Rasmus accepts qualifying offer
Astros outfielder first player to take one-year deal under system
HOUSTON -- Now that Colby Rasmus knows he'll be returning to the Astros next year after accepting the Astros' qualifying offer of $15.8 million on Friday, he can turn his attention to more pressing matters. Rasmus, who said it's been too hot to hunt deer, is attending a cattle auction Saturday in his native Alabama for his cattle ranch.
The only place Rasmus is more at home than the outdoors is at Minute Maid Park, where the outfielder was a key player on the 2015 Astros team that lost to the Kansas City Royals in five games in the American League Division Series. After hitting .238 with a career-high 25 homers and 61 RBIs in 137 games, Rasmus is thrilled to return to Houston.
He becomes the highest-paid Astros player for 2016, with a salary that's determined by averaging the top 125 player salaries from the previous year.
"I was hoping something would go through with the Astros," Rasmus said. "That's where I wanted to be at. I had a blast last year and kind of ended on a sour note as we all know. … When it came about, I was surprised and thrilled they extended the offer to me."
Astros general manager Jeff Luhnow said getting Rasmus back into the fold was one of the team's offseason priorities. The outfield is set with Rasmus, center fielder Carlos Gomez, right fielder George Springer and backups Jake Marisnick and Preston Tucker.
"I'm thrilled to have Colby Rasmus back," Luhnow said. "He had a tremendous year with us last year, and he was really an integral part of a team that exceeded expectations and got through the Wild Card and made it to a five-game series against the eventual world champion Royals, and Colby was a big part of that throughout the summer and especially September and October."
Rasmus, who made $8 million last year, thrived in a clubhouse environment set by manager A.J. Hinch in which he was allowed to be himself, and he and his family were comfortable in Houston. He was a big part of the feel of the clubhouse.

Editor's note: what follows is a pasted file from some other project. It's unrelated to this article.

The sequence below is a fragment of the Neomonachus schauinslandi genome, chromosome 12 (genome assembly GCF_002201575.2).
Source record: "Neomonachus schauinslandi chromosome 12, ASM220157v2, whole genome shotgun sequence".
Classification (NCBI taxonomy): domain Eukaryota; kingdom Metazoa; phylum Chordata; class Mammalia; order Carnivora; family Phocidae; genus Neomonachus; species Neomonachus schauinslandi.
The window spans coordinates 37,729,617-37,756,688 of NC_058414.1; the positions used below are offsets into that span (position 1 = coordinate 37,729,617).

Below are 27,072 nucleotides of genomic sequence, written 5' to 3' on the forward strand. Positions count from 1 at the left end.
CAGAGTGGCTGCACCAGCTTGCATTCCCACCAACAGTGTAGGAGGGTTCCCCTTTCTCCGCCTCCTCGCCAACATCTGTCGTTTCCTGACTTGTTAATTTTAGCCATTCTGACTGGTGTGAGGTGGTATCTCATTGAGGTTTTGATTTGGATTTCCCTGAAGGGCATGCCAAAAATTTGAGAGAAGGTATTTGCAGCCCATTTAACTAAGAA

"It was in my heart and my wife's heart to go to Houston," Rasmus said. "I just wanted to be in Houston and playing baseball again with those same group of guys. That sour taste in my mouth, I'd like to get that out if I can and try to help this organization, this team, and get back to the playoffs and hopefully win the World Series. That was the ultimate goal."
Luhnow maintained he wanted Rasmus to accept the offer, even though the Astros would have received a Draft pick had he declined and signed with another team.
"This is how the system is supposed to work, and we're excited Colby is going to be here for another year," he said.
The signing of Rasmus means the Astros are out of the market for free-agent outfielders, and the team's focus now shifts to the bullpen and starting pitching. The Astros need a bullpen arm -- though Luhnow insists it doesn't necessarily have to be a power arm -- and a middle-of-the-rotation starter. Luhnow said the Astros budgeted for an aggressive offseason and part of that was recognizing Rasmus would take a significant investment.
"We have resources to go accomplish the goals we have this offseason," said Luhnow, who added the team could explore a long-term deal with Rasmus at some point.